Wednesday, 13 March 2013

Hearts and Minds

Yesterday I drove down through sun and snow flurries to the Royal Welsh Showground near Builth Wells. I was attending an event organised by Powys teaching Health Board (PtHB) to look at the future of mental health services in Powys. The “vision” for future services was developed during late Autumn 2012, and very much informed by feedback from people who use services and their carers at the time. I posted about that here. Then it was christened Hearts and Minds, and included information not just about the vision but how services would be delivered – you can link to more information here.

So, yesterday it was the turn of staff providing services (for the health board, social services, the voluntary sector and other agencies) to say what they thought. There were about a hundred people in total, including (in a bit of a mini A-Z of professions) advocates, nurses, occupational therapists, psychiatrists, social workers, support workers and police officers. And many of them spoke very passionately about their views, and some key themes emerged throughout the day.

Facilitator Dr Les Rudd, of the Centre for Mental Health Services Development, introduced the morning session which started with a series of presentations to inspire and set the mood. 

Jo Mussen
Vice Chair of PtHB, Jo Mussen, spoke first, about the need to give the people of Powys the best possible mental health services that we can, taking into account the many challenges and opportunities that face us. She also referred to the “incredibly vibrant Third Sector” which went down well with some of my colleagues.

Ian Hancock and Les Rudd
Then Ian Hancock gave us a Scottish viewpoint. He has turned round mental health services in the Dumfries & Galloway region in just three years. It is very similar to Powys in many ways, with its rural geography and a population of 147,000 (Powys approx. 133,000). His approach as the General Manager appears to have been both innovative and brave, and the Powys staff were clearly very impressed by the achievements he described.

Richard Bundy from Gofal
After Ian came Richard Bundy of the mental health and wellbeing charity Gofal. He described a service which has “bucked a few trends in Wales” – the Crisis House in Cardiff. The house is an alternative to hospital, with the average length of stay at 7 days. Some of Richard’s stats said it all really, with 95% of people using the house rating it as good or excellent, and 80 – 90% consistently returning home rather than going to hospital. There is more about the project here.

Stephen Hunter, Assistant Medical Director of Aneurin Bevin Health Board (providing mental health services in Mid and parts of South Powys), had sent recommendations which Carol Shillabeer (Director of Nursing) delivered in his absence.  There were some interesting points here, including the need to:
  • Consider more cross-sector working (again identifying the Third Sector as a real asset), but involving other organisations too such as Job Centres, social and care services, and other people who are regularly out in the community even (postmen came in for a mention several times).
  • Focus on supporting GPs and practice staff to care more for people experiencing mental distress.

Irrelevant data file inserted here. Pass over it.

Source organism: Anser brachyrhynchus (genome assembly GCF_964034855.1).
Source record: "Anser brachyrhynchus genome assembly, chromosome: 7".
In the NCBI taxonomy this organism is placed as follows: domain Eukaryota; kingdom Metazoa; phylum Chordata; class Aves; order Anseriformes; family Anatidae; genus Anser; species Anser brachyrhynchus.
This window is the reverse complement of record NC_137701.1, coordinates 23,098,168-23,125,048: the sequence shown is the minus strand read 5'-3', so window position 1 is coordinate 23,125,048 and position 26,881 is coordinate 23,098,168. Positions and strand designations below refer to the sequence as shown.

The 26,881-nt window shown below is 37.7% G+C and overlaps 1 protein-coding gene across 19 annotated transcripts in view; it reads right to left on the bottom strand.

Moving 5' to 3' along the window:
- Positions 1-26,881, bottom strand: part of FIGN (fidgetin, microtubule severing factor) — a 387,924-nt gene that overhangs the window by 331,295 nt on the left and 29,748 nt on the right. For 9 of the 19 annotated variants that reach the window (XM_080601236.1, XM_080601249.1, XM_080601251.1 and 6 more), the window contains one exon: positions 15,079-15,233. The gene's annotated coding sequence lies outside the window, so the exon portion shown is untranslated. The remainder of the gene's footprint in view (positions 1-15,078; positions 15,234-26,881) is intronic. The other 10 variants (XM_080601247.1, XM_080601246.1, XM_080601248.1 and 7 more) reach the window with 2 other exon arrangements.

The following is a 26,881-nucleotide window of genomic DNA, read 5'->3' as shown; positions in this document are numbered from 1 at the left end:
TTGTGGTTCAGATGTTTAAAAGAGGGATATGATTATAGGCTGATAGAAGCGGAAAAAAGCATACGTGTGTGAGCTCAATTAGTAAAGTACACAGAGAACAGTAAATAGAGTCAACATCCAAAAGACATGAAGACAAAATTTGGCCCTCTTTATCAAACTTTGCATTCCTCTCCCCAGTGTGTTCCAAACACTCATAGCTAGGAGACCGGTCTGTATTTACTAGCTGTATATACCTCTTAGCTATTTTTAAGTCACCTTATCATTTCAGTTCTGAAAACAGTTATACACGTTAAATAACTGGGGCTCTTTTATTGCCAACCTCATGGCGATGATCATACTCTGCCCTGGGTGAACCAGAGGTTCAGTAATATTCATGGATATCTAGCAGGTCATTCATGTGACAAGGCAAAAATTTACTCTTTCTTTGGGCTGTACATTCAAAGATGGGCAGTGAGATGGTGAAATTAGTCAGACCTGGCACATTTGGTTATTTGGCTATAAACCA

The rest of the day was taken up with workshop sessions looking at what a good service would look like for adults, older people, and younger people, in the following three areas:
1.    Community services, primary and secondary care.
2.    In-patient services (crisis and accommodation services).
3.    New services/innovation.

Some of the key themes which I picked up on:
  • Services are very different in different parts of Powys. There is certainly something of a postcode lottery going on here. (Services are currently provided by three different out-of-county health boards).
  • Everyone wants it made simpler. The police often have to pick up the pieces when the mental health service providers have closed for the day. They would like to see “one procedure, one place, one pathway” for hospital admission, for example.
  • More training in psychological therapies is urgently needed – it was suggested this could be “joint” training involving many agencies.
  • What can the Third Sector provide? Exploring this topic could form a whole day in itself! (Supported housing and counselling being just two suggestions I picked up on – and the need to “think outside the box”).
  • It is crucial to build confidence around mental health issues with other areas of health, eg: health visitors, district nurses and community hospitals. And Third Sector of course! “Mental health is everyone’s business”, as one person said.

Carol Shillabeer and Harold Proctor
So, it was a really interesting and useful day all in all. Harold Proctor, (Planning and Performance General Manager Mental Health and Learning Disability – phew, some job title!), who is leading much of the work for PtHB around transforming mental health services, tells us that this event is the beginning. So, watch out for more updates and events to follow once a proposed new model of services has been put to PtHB in April.

As someone said, summing up towards the end – “we have only just lit the torch paper today… this is very much the start.”

PS: And… did I mention the Third Sector…?!  


  1. Sounds like a great event, especially as it's built on the feedback of people who use services and their carers. Good write up of it too - thank you!

  2. Hi Participation Cymru

    Thanks for your comment,and glad you enjoyed the write-up. People I've spoken to who went all felt it really valuable and appreciated the opportunity to find out more and then give their own opinions. And, as you say, excellent that those who use services and their carers have had so much input - and will continue to do so - into this process.